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Why Paul Kelly thinks expansion would help end NHL lockout

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10-30-2012, 10:12 AM
  #51
tony d
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Agree, the NHLPA should have kept this guy. Seems like a good hockey mind. Don't know if the NHL should look at expansion until they get the Phoenix situation cleared up though.

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10-30-2012, 10:39 AM
  #52
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I see expansion as short term thinking, sure you get 600 Million, but on the other hand you have franchises in poorly selected markets that have less chance in relocating to preferred markets. If the NHL expands to Toronto, Quebec, Seattle then where does this leave Phoenix?

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10-30-2012, 10:55 AM
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Originally Posted by dougieg93 View Post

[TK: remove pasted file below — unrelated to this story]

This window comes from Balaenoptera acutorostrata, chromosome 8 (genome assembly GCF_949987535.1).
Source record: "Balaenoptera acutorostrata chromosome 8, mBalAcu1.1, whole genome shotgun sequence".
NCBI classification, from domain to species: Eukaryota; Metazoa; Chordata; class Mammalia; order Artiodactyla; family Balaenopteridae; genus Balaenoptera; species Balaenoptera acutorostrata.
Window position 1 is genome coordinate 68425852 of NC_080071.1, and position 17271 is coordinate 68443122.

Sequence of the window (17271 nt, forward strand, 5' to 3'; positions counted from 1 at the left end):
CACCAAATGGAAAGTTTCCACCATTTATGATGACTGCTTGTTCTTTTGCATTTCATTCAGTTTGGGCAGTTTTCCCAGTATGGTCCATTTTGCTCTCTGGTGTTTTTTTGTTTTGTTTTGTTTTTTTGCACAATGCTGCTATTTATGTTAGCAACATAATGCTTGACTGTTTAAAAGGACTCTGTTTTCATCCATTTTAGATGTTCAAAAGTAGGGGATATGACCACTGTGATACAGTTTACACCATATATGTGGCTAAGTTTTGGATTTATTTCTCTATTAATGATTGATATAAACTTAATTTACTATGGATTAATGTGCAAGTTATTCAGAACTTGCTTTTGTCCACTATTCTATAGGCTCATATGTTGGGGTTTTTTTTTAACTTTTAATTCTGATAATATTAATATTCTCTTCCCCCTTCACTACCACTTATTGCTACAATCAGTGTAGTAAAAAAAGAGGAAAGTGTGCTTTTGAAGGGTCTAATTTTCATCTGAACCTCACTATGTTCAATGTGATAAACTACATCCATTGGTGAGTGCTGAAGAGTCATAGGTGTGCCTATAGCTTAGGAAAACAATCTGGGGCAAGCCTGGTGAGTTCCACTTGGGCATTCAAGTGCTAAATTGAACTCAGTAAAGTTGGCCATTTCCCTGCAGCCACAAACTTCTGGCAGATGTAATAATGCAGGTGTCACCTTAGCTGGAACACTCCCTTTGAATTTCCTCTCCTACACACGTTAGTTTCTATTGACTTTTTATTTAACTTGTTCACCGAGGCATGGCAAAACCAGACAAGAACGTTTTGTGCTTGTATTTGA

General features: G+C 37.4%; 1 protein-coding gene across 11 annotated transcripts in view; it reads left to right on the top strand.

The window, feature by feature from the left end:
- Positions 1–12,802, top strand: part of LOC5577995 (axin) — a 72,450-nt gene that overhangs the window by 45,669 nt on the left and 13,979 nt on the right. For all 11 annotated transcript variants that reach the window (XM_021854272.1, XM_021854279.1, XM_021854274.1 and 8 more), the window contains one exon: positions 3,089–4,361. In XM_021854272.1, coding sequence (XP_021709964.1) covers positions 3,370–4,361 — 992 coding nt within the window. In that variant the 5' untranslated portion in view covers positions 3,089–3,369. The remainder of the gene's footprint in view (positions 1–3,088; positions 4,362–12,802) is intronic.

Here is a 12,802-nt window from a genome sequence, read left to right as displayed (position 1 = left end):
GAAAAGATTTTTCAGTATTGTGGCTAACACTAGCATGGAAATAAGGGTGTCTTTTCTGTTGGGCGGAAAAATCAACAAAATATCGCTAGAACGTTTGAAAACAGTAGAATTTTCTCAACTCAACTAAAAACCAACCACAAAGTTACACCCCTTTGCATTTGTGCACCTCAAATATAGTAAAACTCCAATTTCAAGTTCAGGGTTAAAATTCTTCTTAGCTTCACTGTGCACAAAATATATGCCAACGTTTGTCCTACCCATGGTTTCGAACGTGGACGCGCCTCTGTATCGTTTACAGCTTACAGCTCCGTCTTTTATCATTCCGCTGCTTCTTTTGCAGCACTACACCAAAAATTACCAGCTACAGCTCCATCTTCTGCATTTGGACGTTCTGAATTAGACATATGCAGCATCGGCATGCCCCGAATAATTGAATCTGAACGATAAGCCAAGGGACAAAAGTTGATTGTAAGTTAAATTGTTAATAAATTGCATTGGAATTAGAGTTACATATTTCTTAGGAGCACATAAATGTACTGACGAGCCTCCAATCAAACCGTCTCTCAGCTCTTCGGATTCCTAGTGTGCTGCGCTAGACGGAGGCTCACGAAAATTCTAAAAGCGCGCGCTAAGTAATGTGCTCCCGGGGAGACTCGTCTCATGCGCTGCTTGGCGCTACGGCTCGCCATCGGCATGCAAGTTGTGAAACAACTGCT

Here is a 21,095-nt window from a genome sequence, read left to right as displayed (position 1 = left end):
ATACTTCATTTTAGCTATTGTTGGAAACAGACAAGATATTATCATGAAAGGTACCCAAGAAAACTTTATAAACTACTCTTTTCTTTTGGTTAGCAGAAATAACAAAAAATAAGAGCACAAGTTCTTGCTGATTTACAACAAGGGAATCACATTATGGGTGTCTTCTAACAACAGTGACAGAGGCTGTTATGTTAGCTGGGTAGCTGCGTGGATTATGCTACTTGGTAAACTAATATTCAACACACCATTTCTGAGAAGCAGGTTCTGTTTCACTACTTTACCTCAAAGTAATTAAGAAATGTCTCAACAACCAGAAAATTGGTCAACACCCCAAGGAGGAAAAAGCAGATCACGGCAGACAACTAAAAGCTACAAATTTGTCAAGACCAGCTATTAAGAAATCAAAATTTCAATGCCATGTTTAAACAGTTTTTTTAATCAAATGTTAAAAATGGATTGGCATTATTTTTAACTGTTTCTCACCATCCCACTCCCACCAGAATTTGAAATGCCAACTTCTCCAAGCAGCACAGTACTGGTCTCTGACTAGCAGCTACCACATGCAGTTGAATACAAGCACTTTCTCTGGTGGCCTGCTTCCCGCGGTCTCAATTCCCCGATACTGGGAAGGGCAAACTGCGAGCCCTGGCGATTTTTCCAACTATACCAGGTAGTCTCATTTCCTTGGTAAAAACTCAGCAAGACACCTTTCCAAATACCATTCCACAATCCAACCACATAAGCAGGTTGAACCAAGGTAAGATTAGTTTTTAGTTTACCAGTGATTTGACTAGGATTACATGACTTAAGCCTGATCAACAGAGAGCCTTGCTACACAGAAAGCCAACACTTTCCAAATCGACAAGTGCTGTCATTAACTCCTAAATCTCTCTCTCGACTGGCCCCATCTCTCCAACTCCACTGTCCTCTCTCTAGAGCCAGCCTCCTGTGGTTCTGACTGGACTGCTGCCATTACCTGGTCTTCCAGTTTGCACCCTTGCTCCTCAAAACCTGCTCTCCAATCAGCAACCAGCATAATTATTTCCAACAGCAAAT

I see expansion as short term thinking, sure you get 600 Million, but on the other hand you have franchises in poorly selected markets that have less chance in relocating to preferred markets. If the NHL expands to Toronto, Quebec, Seattle then where does this leave Phoenix?
To go to one of the three you picked for a 2 team expansion?

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10-30-2012, 12:18 PM
  #54
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To go to one of the three you picked for a 2 team expansion?
... sure enough. Theoretically just based on whats' been reported in the press, Quebec, Markham, Hamilton & Seattle represent 4 possibilities right there alone, and of course were not privy to expressions of interest from wherever else, the NHL's not talkin, so who really knows? Bettman "claims" that a month doesnt go bye without someone from somewhere making enquiries.

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10-30-2012, 12:27 PM
  #55
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Originally Posted by WingedWheel1987 View Post
Why expand when you have a perfectly awful market "Phoenix" just waiting to be relocated or contracted?
Expansion fees.

And I agree that if Paul Kelly was still the head of the NHLPA we wouldn't have had a lockout. Donald Fehr is going to do serious damage to the NHL & the NHLPA.

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10-30-2012, 12:48 PM
  #56